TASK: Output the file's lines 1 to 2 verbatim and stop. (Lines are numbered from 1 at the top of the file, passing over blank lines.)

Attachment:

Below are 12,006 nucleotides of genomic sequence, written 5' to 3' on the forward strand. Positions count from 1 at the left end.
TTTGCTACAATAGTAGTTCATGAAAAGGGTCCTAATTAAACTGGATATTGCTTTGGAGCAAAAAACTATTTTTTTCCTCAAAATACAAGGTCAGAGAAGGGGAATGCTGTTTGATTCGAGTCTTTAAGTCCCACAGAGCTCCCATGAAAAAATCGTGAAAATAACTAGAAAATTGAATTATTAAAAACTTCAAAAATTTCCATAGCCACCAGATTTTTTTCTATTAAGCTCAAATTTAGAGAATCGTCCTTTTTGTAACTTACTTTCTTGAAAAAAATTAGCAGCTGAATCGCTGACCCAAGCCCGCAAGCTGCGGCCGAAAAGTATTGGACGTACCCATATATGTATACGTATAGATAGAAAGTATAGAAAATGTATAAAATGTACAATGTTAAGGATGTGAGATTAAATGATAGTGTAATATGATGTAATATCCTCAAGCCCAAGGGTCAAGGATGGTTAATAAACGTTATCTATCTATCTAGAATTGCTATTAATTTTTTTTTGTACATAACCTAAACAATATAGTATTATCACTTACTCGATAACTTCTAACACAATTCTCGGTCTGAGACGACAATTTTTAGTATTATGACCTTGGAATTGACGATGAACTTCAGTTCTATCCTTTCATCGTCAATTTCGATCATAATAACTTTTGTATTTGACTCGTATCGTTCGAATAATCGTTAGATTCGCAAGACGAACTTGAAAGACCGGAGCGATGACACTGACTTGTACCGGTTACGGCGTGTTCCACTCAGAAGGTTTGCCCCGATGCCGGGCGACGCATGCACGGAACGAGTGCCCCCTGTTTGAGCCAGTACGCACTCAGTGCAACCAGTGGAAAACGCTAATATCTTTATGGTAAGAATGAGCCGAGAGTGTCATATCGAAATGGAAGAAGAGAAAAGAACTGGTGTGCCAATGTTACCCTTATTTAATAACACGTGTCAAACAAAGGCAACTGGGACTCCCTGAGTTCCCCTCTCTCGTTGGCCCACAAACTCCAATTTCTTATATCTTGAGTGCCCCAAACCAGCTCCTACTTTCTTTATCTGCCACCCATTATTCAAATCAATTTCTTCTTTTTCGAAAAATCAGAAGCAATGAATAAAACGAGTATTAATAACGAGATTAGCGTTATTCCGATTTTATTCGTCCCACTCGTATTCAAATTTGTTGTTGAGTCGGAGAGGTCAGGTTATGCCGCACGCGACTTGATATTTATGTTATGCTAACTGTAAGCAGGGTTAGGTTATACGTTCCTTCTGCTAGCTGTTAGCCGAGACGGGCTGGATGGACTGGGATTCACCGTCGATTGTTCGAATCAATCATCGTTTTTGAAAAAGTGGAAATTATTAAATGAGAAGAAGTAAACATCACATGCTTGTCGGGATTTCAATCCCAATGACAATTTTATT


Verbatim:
Below are 12,006 nucleotides of genomic sequence, written 5' to 3' on the forward strand. Positions count from 1 at the left end.
TTTGCTACAATAGTAGTTCATGAAAAGGGTCCTAATTAAACTGGATATTGCTTTGGAGCAAAAAACTATTTTTTTCCTCAAAATACAAGGTCAGAGAAGGGGAATGCTGTTTGATTCGAGTCTTTAAGTCCCACAGAGCTCCCATGAAAAAATCGTGAAAATAACTAGAAAATTGAATTATTAAAAACTTCAAAAATTTCCATAGCCACCAGATTTTTTTCTATTAAGCTCAAATTTAGAGAATCGTCCTTTTTGTAACTTACTTTCTTGAAAAAAATTAGCAGCTGAATCGCTGACCCAAGCCCGCAAGCTGCGGCCGAAAAGTATTGGACGTACCCATATATGTATACGTATAGATAGAAAGTATAGAAAATGTATAAAATGTACAATGTTAAGGATGTGAGATTAAATGATAGTGTAATATGATGTAATATCCTCAAGCCCAAGGGTCAAGGATGGTTAATAAACGTTATCTATCTATCTAGAATTGCTATTAATTTTTTTTTGTACATAACCTAAACAATATAGTATTATCACTTACTCGATAACTTCTAACACAATTCTCGGTCTGAGACGACAATTTTTAGTATTATGACCTTGGAATTGACGATGAACTTCAGTTCTATCCTTTCATCGTCAATTTCGATCATAATAACTTTTGTATTTGACTCGTATCGTTCGAATAATCGTTAGATTCGCAAGACGAACTTGAAAGACCGGAGCGATGACACTGACTTGTACCGGTTACGGCGTGTTCCACTCAGAAGGTTTGCCCCGATGCCGGGCGACGCATGCACGGAACGAGTGCCCCCTGTTTGAGCCAGTACGCACTCAGTGCAACCAGTGGAAAACGCTAATATCTTTATGGTAAGAATGAGCCGAGAGTGTCATATCGAAATGGAAGAAGAGAAAAGAACTGGTGTGCCAATGTTACCCTTATTTAATAACACGTGTCAAACAAAGGCAACTGGGACTCCCTGAGTTCCCCTCTCTCGTTGGCCCACAAACTCCAATTTCTTATATCTTGAGTGCCCCAAACCAGCTCCTACTTTCTTTATCTGCCACCCATTATTCAAATCAATTTCTTCTTTTTCGAAAAATCAGAAGCAATGAATAAAACGAGTATTAATAACGAGATTAGCGTTATTCCGATTTTATTCGTCCCACTCGTATTCAAATTTGTTGTTGAGTCGGAGAGGTCAGGTTATGCCGCACGCGACTTGATATTTATGTTATGCTAACTGTAAGCAGGGTTAGGTTATACGTTCCTTCTGCTAGCTGTTAGCCGAGACGGGCTGGATGGACTGGGATTCACCGTCGATTGTTCGAATCAATCATCGTTTTTGAAAAAGTGGAAATTATTAAATGAGAAGAAGTAAACATCACATGCTTGTCGGGATTTCAATCCCAATGACAATTTTATT